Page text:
When it came to China, Secretary of State John Kerry’s confirmation hearing touched on a little bit of everything. Here is what he said he wants:
- To compete with China economically in Africa—this will be tough given the extraordinary government resources China pours into its trade and investment effort in the continent;
- To use the Trans-Pacific Partnership (TPP) as leverage with China to ensure commonly accepted rules of the road on trade—of course the TPP has to move forward for this to happen;
- To cooperate with China more closely on North Korea—that’s been an item on the U.S. wish list for twenty years…but the chances are better than ever before
- And to work together with China on the full range of regional and global challenges, such as climate change. Excellent, but it would really help if Secretary Kerry could persuade his former colleagues in Congress to pass climate legislation here at home.
What has garnered all the attention, however, is what the Secretary said with regard to the pivot:
"I’m not convinced that increased military ramp-up is critical yet. I’m not convinced of that. That’s something I’d want to look at very carefully when and if you folks confirm me and I can get in there and sort of dig into this a little deeper. But we have a lot more bases out there than any other nation in the world, including China today. We have a lot more forces out there than any other nation in the world, including China today. And we’ve just augmented the president’s announcement in Australia with additional Marines. You know, the Chinese take a look at that and say, what’s the United States doing? They trying to circle us? What’s going on? And so, you know, every action has its reaction. It’s the old — you know, it’s not just the law of physics; it’s the law of politics and diplomacy. I think we have to be thoughtful about, you know, sort of how we go forward."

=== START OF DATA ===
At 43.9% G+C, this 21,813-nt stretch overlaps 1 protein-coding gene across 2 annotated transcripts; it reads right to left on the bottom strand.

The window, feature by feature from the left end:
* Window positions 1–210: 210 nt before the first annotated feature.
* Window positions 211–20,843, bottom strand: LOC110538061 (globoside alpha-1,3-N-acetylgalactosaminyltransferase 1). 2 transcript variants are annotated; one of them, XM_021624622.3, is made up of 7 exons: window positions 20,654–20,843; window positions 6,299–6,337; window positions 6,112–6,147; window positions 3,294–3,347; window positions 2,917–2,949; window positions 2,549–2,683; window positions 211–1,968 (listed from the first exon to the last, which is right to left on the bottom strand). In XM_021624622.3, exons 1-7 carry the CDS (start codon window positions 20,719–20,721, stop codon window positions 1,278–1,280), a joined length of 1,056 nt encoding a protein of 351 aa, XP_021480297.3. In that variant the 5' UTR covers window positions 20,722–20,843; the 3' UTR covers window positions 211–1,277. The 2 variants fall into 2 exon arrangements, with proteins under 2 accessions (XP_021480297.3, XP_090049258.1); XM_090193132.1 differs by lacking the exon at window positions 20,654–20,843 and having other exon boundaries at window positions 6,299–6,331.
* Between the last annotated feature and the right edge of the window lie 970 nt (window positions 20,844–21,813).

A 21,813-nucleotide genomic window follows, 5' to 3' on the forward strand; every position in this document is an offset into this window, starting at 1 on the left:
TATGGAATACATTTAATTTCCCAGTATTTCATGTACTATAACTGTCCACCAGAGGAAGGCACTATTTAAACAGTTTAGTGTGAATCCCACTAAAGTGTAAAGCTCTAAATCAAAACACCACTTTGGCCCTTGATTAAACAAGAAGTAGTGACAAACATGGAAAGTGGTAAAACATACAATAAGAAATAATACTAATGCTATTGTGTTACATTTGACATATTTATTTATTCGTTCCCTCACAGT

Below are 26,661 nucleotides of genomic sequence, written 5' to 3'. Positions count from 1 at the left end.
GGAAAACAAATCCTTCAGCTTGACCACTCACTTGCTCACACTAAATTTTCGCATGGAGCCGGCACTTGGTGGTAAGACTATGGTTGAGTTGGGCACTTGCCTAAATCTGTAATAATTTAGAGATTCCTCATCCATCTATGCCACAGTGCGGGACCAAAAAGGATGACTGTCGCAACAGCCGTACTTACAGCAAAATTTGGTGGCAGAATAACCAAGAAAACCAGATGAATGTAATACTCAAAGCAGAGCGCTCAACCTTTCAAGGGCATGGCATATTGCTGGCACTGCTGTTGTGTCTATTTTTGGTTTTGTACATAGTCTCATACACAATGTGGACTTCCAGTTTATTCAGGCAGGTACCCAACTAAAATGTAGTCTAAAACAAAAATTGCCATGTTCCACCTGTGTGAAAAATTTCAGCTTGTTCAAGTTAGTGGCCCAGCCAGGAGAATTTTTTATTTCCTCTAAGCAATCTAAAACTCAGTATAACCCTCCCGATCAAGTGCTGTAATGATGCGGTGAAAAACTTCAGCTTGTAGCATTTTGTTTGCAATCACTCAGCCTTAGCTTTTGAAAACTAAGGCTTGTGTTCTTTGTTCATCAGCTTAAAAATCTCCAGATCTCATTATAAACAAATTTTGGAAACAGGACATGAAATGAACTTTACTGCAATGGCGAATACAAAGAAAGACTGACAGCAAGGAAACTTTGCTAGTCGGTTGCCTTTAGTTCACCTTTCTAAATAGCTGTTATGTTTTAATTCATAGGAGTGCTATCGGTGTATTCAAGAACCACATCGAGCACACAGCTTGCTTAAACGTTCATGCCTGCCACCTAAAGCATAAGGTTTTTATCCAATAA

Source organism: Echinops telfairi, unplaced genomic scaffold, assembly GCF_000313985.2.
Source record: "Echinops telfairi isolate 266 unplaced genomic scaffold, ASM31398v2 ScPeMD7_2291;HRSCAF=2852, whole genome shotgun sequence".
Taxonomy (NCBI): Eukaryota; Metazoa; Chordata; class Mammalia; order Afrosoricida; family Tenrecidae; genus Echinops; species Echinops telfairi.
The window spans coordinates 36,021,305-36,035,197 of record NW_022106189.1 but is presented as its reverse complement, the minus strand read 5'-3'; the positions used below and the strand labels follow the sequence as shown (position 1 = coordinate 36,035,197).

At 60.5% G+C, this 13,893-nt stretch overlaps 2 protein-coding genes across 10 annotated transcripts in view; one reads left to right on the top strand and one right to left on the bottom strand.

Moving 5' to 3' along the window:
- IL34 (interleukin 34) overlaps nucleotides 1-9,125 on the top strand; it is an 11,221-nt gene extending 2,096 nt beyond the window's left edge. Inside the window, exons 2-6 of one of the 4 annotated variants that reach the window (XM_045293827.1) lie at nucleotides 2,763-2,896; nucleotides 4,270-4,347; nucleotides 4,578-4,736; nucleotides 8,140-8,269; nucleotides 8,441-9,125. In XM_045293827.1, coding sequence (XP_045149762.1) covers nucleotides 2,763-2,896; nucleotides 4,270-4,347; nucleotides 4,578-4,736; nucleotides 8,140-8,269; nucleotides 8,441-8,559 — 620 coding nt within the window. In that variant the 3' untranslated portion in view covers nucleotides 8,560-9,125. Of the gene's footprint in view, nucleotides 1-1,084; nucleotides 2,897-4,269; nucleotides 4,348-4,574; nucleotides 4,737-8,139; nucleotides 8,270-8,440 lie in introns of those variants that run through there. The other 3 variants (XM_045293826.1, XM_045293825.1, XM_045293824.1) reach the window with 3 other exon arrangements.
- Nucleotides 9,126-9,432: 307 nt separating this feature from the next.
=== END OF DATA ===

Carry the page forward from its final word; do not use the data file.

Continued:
Secretary Kerry’s apparent unease with the pivot has unsurprisingly set the Chinese press all atwitter and given Chinese analysts some hope that President Obama has appointed a kinder, gentler Secretary of State. The major Chinese state-supported newspapers—the Global Times, People’s Daily, and Xinhua—highlighted his remarks on the pivot and then offered some thoughts on Kerry’s likely diplomatic approach:
China Institute of International Studies’ Ruan Zongze: “Compared with Clinton’s tough diplomatic approach, Kerry as a moderate democrat is expected to stress the role of bilateral or multilateral dialogues”;
Chinese Academy of Social Sciences’ Ni Feng: Kerry’s “diplomatic measures” will “greatly embody Obama’s concepts.”